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What is the difference between SQL batch, T-SQL statement and Remote Procedure Call?
How can I tell if part of the T-SQL code is a batch or statement?

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Well, I suppose you're talking mostly about the Profiler classes, but the explanation stands anyway.

An SQL batch is a set of one or more statements grouped together and separated by a GO statement. EG: more SELECT and INSERT statements form a batch if they have a GO at the end.

A RPC call is a call that comes from a client application to the database. EG: a windows service, a web application, a windows app, whatever needs a connection to the database actually makes a RPC call.

Now, in Profiler you'll see everything that touches the database server. A batch from Management Studio, an RPC call (which is either a batch or a stored procedure call) from an external application, a procedure execution from Management Studio.

Each of them is formed of TSQL statements, so this Profiler class is useful in case you want to expand the execution further, to see what's actually executed. What inserts, selects..etc.

The easiest way to look at them in Profiler is to enable only End RPC call, or End batch call and you'll see there all the statistics needed (duration, IO, CPU). Then, move further by enabling TSQL Statements class and dig deeper.

  • 4
    +1 Just to specify, GO is the accepted and default batch terminator of the popular clients we use (i.e. SSMS and sqlcmd), but it is worth noting that the actual GO string as a batch terminator is liable to change and is configurable. – Thomas Stringer Feb 10 '13 at 19:23
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    "An RPC call (which is either a batch or a stored procedure call)". So everything is RPC in the end? Can you clarify that? – Iain Samuel McLean Elder Feb 15 '13 at 17:02
  • No, I wanted to say that an RPC call is formed of either a stored procedure call or a batch of more statements. What you actually see in this Profiler event is either a single procedure or a batch of more statements. – Marian Feb 15 '13 at 17:30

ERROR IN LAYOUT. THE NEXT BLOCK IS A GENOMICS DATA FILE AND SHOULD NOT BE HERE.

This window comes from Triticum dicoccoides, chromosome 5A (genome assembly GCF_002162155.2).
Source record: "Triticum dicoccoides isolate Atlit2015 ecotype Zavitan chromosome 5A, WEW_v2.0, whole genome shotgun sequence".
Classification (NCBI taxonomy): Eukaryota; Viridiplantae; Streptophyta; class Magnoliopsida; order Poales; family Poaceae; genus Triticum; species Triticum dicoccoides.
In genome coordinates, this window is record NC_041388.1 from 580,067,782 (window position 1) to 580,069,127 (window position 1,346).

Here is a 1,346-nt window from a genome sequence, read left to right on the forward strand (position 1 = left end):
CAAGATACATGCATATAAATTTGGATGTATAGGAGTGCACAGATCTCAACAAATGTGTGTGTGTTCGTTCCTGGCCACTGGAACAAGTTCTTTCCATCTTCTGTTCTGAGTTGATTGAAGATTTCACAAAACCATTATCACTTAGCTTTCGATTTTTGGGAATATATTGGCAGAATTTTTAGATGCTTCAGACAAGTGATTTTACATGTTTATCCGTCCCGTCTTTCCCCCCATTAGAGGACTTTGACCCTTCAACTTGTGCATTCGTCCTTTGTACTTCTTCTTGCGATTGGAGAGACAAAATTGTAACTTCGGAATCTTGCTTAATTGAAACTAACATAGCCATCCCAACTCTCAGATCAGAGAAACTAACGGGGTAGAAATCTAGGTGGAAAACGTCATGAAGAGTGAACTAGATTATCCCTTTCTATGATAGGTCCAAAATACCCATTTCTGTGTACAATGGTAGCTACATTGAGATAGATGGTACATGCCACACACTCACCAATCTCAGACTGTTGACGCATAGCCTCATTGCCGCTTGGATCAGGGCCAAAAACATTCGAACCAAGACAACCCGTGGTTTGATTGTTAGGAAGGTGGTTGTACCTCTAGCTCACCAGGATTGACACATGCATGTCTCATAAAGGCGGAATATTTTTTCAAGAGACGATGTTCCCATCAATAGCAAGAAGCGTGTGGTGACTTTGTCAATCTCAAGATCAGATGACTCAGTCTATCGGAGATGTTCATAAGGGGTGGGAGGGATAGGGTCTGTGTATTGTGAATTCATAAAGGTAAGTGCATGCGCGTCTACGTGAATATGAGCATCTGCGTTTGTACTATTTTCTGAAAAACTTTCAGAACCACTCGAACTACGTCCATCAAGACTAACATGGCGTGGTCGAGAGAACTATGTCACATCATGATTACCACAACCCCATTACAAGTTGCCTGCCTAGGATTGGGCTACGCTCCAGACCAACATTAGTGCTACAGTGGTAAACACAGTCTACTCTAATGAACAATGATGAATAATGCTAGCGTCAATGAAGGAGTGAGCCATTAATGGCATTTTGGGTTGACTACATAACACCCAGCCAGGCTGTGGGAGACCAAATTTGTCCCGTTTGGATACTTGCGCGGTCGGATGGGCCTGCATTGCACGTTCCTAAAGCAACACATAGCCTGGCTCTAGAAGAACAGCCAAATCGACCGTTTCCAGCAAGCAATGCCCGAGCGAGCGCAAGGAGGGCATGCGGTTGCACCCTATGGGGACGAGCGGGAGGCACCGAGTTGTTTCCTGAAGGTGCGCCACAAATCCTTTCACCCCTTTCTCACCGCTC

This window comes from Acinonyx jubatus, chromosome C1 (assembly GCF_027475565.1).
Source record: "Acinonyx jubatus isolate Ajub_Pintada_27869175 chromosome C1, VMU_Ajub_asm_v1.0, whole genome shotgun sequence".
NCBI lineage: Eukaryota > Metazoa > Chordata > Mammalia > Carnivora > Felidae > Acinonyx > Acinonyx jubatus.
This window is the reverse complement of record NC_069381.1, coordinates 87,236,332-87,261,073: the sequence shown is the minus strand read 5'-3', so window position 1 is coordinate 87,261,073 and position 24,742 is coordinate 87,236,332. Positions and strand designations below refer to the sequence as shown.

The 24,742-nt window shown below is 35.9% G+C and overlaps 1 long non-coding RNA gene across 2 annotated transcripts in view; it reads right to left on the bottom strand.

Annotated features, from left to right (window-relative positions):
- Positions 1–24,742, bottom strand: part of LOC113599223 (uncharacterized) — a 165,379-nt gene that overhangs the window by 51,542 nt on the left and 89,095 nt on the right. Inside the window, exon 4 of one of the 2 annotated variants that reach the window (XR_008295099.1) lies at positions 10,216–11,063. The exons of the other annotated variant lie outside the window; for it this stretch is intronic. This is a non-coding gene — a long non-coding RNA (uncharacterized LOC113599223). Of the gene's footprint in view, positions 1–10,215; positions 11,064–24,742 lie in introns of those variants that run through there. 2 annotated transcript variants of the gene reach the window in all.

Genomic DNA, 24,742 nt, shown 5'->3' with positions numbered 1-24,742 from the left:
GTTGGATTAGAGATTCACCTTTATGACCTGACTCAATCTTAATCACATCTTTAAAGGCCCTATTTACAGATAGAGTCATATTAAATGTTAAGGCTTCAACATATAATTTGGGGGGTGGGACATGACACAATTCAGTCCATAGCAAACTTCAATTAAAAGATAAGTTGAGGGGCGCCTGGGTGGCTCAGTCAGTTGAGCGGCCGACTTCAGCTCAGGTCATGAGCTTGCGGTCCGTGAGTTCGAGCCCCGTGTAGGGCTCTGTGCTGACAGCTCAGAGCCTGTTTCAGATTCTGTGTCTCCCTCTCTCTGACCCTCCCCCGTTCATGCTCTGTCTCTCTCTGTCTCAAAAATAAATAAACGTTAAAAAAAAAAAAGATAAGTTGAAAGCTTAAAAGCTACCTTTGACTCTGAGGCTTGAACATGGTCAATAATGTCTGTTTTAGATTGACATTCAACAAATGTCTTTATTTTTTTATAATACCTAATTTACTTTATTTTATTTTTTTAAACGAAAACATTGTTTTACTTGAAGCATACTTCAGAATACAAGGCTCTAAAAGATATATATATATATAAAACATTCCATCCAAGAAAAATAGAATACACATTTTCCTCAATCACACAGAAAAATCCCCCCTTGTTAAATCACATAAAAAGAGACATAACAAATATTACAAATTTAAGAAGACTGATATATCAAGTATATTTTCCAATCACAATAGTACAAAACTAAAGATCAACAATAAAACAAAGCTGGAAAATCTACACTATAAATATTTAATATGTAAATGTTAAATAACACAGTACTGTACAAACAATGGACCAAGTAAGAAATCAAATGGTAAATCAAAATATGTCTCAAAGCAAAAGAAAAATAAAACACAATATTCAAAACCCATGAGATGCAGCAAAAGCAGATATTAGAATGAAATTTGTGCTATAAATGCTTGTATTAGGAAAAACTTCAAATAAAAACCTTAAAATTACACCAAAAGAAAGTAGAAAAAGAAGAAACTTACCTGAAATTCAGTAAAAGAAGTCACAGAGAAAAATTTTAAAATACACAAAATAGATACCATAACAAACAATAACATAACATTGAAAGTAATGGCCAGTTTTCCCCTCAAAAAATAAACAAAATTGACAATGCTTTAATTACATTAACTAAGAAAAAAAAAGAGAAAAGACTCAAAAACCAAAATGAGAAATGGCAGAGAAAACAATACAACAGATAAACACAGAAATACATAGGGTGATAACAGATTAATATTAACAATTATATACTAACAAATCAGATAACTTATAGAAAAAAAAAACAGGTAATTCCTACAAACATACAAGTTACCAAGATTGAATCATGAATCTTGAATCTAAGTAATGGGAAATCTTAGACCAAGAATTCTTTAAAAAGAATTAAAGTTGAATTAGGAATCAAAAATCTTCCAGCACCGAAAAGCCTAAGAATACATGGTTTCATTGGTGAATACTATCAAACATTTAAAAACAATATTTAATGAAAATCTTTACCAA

• Please see some explanation here. Some other info here. – Marian Feb 15 '13 at 17:35
14

Batch vs T-SQL Statement

This is clearly defined in SQL Server BOL here

A batch is a group of one or more Transact-SQL statements sent at the same time from an application to SQL Server for execution. Go is a batch separator used in most client application including SSMS.

SQL Server compiles the statements of a batch into a single executable unit, called an execution plan. The statements in the execution plan are then executed one at a time.

In a simple term based on my understanding RPC is when you execute a stored proc using client API (e.g. in ADO.net CommandObject. Execute method)

A more detail explanation is found in one of the internet newsgroup posting here:

RPC" vs "batch" is the TDS execution mode that ADO.NET (or any SQL Server client) uses. When a plain SQL statement with no parameters is executed, we use a "batch". When a stored-proc is executed, we use RPC (this is not the same as RPC as the stand-alone network remote procedure call, we just happen to call this mode RPC in TDS (the SQL Server network protocol)). Also, if you execute a batch with parameter, we actually use a stored-proc called sp_executesql, and pass the SQL statement itself and the rest of the parameters to it, so it also shows up as RPC.

Pablo Castro
Program Manager - ADO.NET Team
Microsoft Corp.

  • so if one statement in batch fails, entire batch is rollbacked automatically? – MonsterMMORPG Jun 28 '16 at 11:43
  • No, each statement in the batch is committed autonomously, unless the batch is inside an active transaction or you set IMPLICIT_TRANSACTIONS ON. Batches and transactions are two different concepts. I know that the question is very old, I'm just leaving this here for future readers. – spaghettidba Mar 12 at 14:13

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